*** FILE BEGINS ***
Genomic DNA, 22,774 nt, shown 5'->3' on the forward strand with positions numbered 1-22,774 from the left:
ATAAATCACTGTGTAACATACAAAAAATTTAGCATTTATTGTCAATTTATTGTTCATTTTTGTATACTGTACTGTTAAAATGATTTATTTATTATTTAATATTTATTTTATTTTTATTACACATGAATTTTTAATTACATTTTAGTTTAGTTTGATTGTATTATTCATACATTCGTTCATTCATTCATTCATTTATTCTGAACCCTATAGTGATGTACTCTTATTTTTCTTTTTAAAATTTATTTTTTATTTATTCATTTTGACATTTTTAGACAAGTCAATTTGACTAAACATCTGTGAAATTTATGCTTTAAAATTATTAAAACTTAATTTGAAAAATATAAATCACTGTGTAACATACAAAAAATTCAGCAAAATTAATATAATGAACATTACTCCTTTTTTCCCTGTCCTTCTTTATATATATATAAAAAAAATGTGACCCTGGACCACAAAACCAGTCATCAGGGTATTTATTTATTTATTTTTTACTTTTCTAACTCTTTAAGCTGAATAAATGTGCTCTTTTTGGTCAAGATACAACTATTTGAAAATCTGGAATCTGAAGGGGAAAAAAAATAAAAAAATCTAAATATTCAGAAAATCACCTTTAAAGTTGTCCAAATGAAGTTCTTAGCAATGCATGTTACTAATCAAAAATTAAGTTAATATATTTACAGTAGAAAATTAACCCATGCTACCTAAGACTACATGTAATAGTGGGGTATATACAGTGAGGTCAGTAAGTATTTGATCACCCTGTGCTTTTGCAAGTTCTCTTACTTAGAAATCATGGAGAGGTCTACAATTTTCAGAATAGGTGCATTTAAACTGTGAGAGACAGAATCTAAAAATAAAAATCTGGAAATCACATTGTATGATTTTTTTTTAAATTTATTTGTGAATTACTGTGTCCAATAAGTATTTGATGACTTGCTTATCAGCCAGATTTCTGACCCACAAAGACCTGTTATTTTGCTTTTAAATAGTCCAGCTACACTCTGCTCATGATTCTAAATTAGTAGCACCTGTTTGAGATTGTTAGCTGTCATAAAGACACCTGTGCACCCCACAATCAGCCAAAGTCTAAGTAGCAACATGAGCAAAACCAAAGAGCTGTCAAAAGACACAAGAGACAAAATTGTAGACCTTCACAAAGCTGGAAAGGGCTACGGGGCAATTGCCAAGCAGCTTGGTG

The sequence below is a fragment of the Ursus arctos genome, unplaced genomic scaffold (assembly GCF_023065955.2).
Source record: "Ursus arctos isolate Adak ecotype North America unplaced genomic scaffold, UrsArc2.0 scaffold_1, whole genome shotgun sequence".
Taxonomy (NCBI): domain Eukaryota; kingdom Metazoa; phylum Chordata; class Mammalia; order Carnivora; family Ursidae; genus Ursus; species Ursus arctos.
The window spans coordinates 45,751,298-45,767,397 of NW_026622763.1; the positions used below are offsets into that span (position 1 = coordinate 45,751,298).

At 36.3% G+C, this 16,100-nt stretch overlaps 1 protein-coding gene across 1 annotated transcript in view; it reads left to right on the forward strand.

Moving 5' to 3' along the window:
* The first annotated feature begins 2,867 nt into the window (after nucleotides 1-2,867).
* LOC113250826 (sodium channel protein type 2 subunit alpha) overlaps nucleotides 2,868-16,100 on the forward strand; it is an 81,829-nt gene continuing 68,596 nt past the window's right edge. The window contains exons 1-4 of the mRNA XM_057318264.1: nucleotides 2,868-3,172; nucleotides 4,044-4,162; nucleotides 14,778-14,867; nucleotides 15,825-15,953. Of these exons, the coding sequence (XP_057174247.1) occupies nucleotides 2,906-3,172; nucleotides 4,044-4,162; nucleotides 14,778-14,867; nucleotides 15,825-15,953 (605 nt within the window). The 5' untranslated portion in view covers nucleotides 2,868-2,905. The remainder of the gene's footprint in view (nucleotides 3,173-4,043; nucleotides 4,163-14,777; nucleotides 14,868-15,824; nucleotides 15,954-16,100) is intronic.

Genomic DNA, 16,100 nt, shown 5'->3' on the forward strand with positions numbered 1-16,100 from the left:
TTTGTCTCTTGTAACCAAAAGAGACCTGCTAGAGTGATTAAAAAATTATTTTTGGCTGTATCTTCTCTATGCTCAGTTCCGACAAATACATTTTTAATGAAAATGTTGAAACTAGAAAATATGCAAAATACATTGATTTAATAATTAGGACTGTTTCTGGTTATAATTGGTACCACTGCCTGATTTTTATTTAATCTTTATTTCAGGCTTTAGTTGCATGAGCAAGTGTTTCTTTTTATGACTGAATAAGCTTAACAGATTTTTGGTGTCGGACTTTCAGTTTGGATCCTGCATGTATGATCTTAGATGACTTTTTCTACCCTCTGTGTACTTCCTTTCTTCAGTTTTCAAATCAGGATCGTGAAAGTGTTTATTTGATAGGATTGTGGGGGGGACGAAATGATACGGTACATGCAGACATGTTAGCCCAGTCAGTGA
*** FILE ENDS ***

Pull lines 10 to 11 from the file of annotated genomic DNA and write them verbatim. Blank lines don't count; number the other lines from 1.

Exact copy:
* LOC113250826 (sodium channel protein type 2 subunit alpha) overlaps nucleotides 2,868-16,100 on the forward strand; it is an 81,829-nt gene continuing 68,596 nt past the window's right edge. The window contains exons 1-4 of the mRNA XM_057318264.1: nucleotides 2,868-3,172; nucleotides 4,044-4,162; nucleotides 14,778-14,867; nucleotides 15,825-15,953. Of these exons, the coding sequence (XP_057174247.1) occupies nucleotides 2,906-3,172; nucleotides 4,044-4,162; nucleotides 14,778-14,867; nucleotides 15,825-15,953 (605 nt within the window). The 5' untranslated portion in view covers nucleotides 2,868-2,905. The remainder of the gene's footprint in view (nucleotides 3,173-4,043; nucleotides 4,163-14,777; nucleotides 14,868-15,824; nucleotides 15,954-16,100) is intronic.

Genomic DNA, 16,100 nt, shown 5'->3' on the forward strand with positions numbered 1-16,100 from the left: